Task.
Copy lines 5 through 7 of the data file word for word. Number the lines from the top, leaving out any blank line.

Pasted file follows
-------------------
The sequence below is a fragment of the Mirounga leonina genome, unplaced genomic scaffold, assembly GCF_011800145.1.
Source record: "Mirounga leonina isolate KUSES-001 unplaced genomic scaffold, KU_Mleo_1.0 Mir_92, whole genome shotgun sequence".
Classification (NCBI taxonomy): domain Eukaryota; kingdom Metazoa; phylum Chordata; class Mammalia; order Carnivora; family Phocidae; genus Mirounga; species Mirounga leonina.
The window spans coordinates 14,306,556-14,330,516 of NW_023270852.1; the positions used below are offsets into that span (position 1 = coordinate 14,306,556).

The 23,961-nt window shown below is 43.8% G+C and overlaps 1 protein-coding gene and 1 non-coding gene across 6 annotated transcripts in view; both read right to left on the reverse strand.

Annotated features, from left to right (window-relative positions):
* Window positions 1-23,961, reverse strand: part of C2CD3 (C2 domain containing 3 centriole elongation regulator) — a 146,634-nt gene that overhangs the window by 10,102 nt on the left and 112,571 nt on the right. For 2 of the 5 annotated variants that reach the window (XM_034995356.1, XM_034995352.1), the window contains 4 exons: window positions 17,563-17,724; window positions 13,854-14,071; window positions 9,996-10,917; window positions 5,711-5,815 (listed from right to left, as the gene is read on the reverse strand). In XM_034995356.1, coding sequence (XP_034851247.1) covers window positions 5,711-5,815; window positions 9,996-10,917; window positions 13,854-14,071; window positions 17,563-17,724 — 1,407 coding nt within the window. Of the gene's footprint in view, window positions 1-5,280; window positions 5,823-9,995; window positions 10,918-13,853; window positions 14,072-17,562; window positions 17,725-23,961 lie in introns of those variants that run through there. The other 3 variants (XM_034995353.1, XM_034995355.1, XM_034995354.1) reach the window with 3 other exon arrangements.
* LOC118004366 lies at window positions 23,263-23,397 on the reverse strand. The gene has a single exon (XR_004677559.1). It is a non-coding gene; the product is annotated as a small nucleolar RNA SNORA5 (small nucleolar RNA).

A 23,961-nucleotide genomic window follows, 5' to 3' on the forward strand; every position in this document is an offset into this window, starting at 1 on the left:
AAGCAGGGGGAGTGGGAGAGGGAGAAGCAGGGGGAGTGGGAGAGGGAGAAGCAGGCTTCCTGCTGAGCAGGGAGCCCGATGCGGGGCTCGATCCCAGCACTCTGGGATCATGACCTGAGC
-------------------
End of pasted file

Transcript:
The 23,961-nt window shown below is 43.8% G+C and overlaps 1 protein-coding gene and 1 non-coding gene across 6 annotated transcripts in view; both read right to left on the reverse strand.

Annotated features, from left to right (window-relative positions):
* Window positions 1-23,961, reverse strand: part of C2CD3 (C2 domain containing 3 centriole elongation regulator) — a 146,634-nt gene that overhangs the window by 10,102 nt on the left and 112,571 nt on the right. For 2 of the 5 annotated variants that reach the window (XM_034995356.1, XM_034995352.1), the window contains 4 exons: window positions 17,563-17,724; window positions 13,854-14,071; window positions 9,996-10,917; window positions 5,711-5,815 (listed from right to left, as the gene is read on the reverse strand). In XM_034995356.1, coding sequence (XP_034851247.1) covers window positions 5,711-5,815; window positions 9,996-10,917; window positions 13,854-14,071; window positions 17,563-17,724 — 1,407 coding nt within the window. Of the gene's footprint in view, window positions 1-5,280; window positions 5,823-9,995; window positions 10,918-13,853; window positions 14,072-17,562; window positions 17,725-23,961 lie in introns of those variants that run through there. The other 3 variants (XM_034995353.1, XM_034995355.1, XM_034995354.1) reach the window with 3 other exon arrangements.